Results for Next Generation Science Standards
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Swanson, L. H., Bianchini, J. A., & & Lee, J. S. (2014). Engaging in argument and communicating information: A case study of English language learners and their science teacher in an urban high school. Journal for Research in Science Teaching, 51(1), 31–64. doi:10.1002/tea.21124

In this study, the researchers investigated opportunities and challenges English language learners (ELLs) faced while learning the scientific practices of argumentation and communication of findings (NGSS practices 7 and 8; NGSS Lead States, 2013). Specifically, they asked how the teacher engaged ELLs in argumentation and communication and how the ELLs actually used these practices.

Moore, T. J., Tank, K. M., Glancy, A. W., & Kersten, J. A. (2015). NGSS and the landscape of engineering in K–12 state science standards. Journal of Research in Science Teaching, 52(3), 296–318. doi:10.1002/tea.21199

The Next Generation Science Standards (NGSS) represent a dramatic shift in expectations for K–12 science education, particularly in its inclusion of engineering design. To understand the shifts that schools may need to make, Moore, Tank, Glancy, and Kersten examine the ways in which state K–12 science standards, prior to the adoption of NGSS, included engineering.

Rodriguez, A. J. (2015). What about a dimension of engagement, equity, and diversity practices? A critique of the Next Generation Science Standards. Journal of Research in Science Teaching, 52(7), 1031–1051. doi:10.1002/tea.21232

The Next Generation Science Standards (NGSS) make important strides to address equity in science education. However, lessons from past reform efforts should encourage us to pause to ask if they do enough. Rodriguez provides a three-pronged critique of the K–12 Framework and NGSS and suggests steps to make issues of equity more central moving forward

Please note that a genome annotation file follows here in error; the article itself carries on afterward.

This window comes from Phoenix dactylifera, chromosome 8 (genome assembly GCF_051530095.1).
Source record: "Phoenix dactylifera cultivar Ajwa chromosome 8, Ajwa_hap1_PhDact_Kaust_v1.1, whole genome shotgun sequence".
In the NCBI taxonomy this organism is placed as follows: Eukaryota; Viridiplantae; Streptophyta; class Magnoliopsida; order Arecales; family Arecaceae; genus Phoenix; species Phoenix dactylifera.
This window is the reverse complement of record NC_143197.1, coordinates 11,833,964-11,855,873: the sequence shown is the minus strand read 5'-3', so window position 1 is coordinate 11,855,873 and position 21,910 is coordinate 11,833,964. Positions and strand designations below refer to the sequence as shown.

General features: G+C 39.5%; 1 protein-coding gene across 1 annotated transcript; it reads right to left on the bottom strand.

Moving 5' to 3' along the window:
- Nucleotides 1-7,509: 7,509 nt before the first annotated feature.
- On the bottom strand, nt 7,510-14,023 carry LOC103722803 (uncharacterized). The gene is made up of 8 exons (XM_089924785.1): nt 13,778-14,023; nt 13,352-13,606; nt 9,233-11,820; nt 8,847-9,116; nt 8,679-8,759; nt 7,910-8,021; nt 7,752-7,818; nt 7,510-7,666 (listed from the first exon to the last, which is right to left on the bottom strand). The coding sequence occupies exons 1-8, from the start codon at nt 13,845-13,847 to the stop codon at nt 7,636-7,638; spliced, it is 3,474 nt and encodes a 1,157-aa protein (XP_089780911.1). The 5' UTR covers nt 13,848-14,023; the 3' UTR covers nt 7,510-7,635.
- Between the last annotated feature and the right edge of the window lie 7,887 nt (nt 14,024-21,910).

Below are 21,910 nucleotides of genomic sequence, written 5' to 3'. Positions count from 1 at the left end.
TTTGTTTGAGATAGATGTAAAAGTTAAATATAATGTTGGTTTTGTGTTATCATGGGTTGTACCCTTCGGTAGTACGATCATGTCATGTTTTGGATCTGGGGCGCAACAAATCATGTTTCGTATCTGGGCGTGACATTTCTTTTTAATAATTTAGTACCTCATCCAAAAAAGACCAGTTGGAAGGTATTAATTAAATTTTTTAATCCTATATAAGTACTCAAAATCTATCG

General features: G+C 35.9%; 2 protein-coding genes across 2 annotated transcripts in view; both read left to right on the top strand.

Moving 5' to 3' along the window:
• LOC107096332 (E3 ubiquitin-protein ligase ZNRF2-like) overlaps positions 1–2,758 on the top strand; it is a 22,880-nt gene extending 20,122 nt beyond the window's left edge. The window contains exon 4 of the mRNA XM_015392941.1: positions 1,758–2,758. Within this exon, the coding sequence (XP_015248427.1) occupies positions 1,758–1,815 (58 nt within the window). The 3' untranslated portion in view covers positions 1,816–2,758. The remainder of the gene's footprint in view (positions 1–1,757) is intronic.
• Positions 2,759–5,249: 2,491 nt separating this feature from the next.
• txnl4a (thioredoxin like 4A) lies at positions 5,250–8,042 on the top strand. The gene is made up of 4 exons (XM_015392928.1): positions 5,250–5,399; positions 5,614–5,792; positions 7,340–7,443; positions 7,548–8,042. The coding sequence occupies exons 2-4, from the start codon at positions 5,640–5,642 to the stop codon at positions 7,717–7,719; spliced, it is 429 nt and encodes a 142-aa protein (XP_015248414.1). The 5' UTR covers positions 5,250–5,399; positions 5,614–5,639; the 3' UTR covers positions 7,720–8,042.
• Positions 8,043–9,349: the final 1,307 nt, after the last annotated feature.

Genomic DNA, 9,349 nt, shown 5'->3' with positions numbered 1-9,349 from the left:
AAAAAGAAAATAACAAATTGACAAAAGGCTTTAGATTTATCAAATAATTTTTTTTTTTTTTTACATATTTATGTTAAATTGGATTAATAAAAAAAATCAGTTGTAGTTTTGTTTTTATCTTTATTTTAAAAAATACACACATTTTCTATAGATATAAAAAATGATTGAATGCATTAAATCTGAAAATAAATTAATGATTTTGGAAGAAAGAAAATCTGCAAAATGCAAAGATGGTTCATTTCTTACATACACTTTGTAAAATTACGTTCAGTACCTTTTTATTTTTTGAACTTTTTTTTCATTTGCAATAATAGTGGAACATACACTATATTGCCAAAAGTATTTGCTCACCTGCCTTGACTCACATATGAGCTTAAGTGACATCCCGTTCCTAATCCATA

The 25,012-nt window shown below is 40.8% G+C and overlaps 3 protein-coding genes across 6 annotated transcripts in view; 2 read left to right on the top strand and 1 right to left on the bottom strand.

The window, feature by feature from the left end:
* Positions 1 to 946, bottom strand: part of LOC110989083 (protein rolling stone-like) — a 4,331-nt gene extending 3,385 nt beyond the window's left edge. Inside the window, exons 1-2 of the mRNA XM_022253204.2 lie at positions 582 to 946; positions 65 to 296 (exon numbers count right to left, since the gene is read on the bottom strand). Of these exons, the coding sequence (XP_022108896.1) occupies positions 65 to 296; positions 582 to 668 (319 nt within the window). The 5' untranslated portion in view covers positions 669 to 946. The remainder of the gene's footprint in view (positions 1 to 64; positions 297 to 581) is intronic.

Birmingham, D., & Calabrese Barton, A. (2014). Putting on a green carnival: Youth taking educated action on socioscientific issues. Journal of Research in Science Teaching, 51(3), 286–314.

Through a critical ethnography, Birmingham and Calabrese Barton examined why and how a group of six middle school girls took civic action, defined as “educated action in science,” after studying green energy in an afterschool science program. The paper follows the students’ process in planning and implementing a carnival to engage their community in energy conservation and efficiency issues.

Allen, C. D., & Penuel, W. R. (2014). Studying Teachers’ Sensemaking to Investigate Teachers' Responses to Professional Development Focused on New Standards. Journal of Teacher Education, 66(2), 136–149. doi:10.1177/0022487114560646

In this research article, Allen and Penuel investigate how science teachers make decisions about implementation of reform based on their understanding of coherence between professional development and the standards, curriculum and assessment in their local context. This research will support ISE that design and facilitate science teacher professional development.

Manz, E. (2014). Representing Student Argumentation as Functionally Emergent From Scientific Activity. Review of Educational Research. doi:10.3102/0034654314558490

This literature review raises questions about how scientific argumentation is taught in schools. Manz argues that argumentation needs to be situated in real scientific questions and practices and makes suggestions for how to make argumentation an authentic science activity for students.